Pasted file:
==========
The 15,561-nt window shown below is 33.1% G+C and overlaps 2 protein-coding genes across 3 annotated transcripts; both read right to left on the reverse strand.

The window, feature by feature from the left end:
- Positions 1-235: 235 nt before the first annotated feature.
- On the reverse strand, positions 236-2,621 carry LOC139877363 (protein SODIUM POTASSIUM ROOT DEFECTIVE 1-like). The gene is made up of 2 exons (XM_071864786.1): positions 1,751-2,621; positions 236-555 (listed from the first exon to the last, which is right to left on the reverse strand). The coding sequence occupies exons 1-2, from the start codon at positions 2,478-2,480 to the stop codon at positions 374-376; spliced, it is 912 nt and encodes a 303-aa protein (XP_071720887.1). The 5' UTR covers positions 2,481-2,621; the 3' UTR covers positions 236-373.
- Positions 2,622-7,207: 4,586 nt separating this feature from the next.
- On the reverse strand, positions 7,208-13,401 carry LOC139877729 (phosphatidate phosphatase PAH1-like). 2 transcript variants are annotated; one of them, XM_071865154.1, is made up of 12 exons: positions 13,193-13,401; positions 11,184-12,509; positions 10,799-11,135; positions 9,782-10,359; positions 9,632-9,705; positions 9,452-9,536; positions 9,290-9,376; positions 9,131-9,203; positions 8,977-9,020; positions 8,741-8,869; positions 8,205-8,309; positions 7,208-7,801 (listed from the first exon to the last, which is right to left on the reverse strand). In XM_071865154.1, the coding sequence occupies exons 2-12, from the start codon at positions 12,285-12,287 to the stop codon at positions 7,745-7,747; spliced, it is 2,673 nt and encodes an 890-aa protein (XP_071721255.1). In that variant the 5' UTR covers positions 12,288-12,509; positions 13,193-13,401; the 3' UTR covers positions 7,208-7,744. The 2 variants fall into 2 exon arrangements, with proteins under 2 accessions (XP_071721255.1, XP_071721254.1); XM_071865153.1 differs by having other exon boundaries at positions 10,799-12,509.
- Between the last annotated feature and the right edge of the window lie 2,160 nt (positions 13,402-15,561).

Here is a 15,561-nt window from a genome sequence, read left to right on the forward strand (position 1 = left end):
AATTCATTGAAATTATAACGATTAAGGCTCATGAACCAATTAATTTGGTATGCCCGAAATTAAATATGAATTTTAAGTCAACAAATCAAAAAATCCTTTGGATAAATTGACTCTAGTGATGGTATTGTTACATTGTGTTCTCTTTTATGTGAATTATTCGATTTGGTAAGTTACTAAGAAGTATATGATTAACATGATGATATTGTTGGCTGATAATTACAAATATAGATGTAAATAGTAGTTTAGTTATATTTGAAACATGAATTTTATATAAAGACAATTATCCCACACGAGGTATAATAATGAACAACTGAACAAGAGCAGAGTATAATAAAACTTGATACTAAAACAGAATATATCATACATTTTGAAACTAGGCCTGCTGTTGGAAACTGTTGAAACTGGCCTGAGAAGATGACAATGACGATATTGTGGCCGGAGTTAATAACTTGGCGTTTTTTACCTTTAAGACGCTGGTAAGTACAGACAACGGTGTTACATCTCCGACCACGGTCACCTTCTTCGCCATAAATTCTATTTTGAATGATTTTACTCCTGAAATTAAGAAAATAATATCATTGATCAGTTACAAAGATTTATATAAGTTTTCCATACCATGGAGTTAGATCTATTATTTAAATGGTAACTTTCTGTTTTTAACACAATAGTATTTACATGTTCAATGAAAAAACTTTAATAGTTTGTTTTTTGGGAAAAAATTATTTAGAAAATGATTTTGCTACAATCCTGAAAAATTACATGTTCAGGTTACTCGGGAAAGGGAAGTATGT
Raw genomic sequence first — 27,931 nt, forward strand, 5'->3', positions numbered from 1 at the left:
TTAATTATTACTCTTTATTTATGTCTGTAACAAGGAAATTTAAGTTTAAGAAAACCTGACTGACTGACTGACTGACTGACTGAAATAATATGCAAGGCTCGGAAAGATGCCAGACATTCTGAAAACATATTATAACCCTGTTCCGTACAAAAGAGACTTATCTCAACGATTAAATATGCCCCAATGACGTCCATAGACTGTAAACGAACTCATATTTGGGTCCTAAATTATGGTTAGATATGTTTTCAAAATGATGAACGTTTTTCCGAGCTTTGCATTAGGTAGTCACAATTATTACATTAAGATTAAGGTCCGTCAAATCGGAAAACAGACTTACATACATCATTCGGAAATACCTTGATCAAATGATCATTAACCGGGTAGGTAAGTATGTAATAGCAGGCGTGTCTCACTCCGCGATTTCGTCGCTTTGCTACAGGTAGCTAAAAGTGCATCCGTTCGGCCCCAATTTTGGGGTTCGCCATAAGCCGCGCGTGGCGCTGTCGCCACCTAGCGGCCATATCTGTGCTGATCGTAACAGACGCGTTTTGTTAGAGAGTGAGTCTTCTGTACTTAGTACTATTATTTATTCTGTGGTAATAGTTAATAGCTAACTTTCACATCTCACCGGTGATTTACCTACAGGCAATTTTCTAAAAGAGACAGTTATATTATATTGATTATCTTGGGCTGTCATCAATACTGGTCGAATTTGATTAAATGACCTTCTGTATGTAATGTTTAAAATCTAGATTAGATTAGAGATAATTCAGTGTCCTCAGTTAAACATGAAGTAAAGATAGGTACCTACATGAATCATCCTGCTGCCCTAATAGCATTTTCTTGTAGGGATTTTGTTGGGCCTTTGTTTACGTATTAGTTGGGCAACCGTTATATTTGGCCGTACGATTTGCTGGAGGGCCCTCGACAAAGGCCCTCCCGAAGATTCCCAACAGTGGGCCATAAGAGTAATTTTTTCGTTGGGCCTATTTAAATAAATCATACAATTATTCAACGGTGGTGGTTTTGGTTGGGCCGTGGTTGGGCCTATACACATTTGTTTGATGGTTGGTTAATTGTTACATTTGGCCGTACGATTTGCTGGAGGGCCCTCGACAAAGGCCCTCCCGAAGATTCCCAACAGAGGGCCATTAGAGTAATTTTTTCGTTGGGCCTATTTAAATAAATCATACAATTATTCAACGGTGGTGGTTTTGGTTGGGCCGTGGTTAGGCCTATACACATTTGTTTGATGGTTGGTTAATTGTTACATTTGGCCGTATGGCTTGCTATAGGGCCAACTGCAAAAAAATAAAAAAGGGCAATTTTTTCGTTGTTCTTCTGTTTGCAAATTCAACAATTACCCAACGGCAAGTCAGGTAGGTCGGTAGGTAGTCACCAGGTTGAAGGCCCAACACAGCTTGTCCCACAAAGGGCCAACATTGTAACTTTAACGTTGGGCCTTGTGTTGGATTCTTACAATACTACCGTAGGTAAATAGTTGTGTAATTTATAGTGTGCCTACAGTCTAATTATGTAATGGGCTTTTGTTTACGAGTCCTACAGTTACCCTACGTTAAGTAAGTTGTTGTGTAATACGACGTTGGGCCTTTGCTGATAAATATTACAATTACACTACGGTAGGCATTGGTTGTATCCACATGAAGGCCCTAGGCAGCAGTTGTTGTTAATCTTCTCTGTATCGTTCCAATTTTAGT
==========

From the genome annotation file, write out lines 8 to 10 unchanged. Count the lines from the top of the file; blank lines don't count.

Here is a 15,561-nt window from a genome sequence, read left to right on the forward strand (position 1 = left end):
AATTCATTGAAATTATAACGATTAAGGCTCATGAACCAATTAATTTGGTATGCCCGAAATTAAATATGAATTTTAAGTCAACAAATCAAAAAATCCTTTGGATAAATTGACTCTAGTGATGGTATTGTTACATTGTGTTCTCTTTTATGTGAATTATTCGATTTGGTAAGTTACTAAGAAGTATATGATTAACATGATGATATTGTTGGCTGATAATTACAAATATAGATGTAAATAGTAGTTTAGTTATATTTGAAACATGAATTTTATATAAAGACAATTATCCCACACGAGGTATAATAATGAACAACTGAACAAGAGCAGAGTATAATAAAACTTGATACTAAAACAGAATATATCATACATTTTGAAACTAGGCCTGCTGTTGGAAACTGTTGAAACTGGCCTGAGAAGATGACAATGACGATATTGTGGCCGGAGTTAATAACTTGGCGTTTTTTACCTTTAAGACGCTGGTAAGTACAGACAACGGTGTTACATCTCCGACCACGGTCACCTTCTTCGCCATAAATTCTATTTTGAATGATTTTACTCCTGAAATTAAGAAAATAATATCATTGATCAGTTACAAAGATTTATATAAGTTTTCCATACCATGGAGTTAGATCTATTATTTAAATGGTAACTTTCTGTTTTTAACACAATAGTATTTACATGTTCAATGAAAAAACTTTAATAGTTTGTTTTTTGGGAAAAAATTATTTAGAAAATGATTTTGCTACAATCCTGAAAAATTACATGTTCAGGTTACTCGGGAAAGGGAAGTATGT
Raw genomic sequence first — 27,931 nt, forward strand, 5'->3', positions numbered from 1 at the left: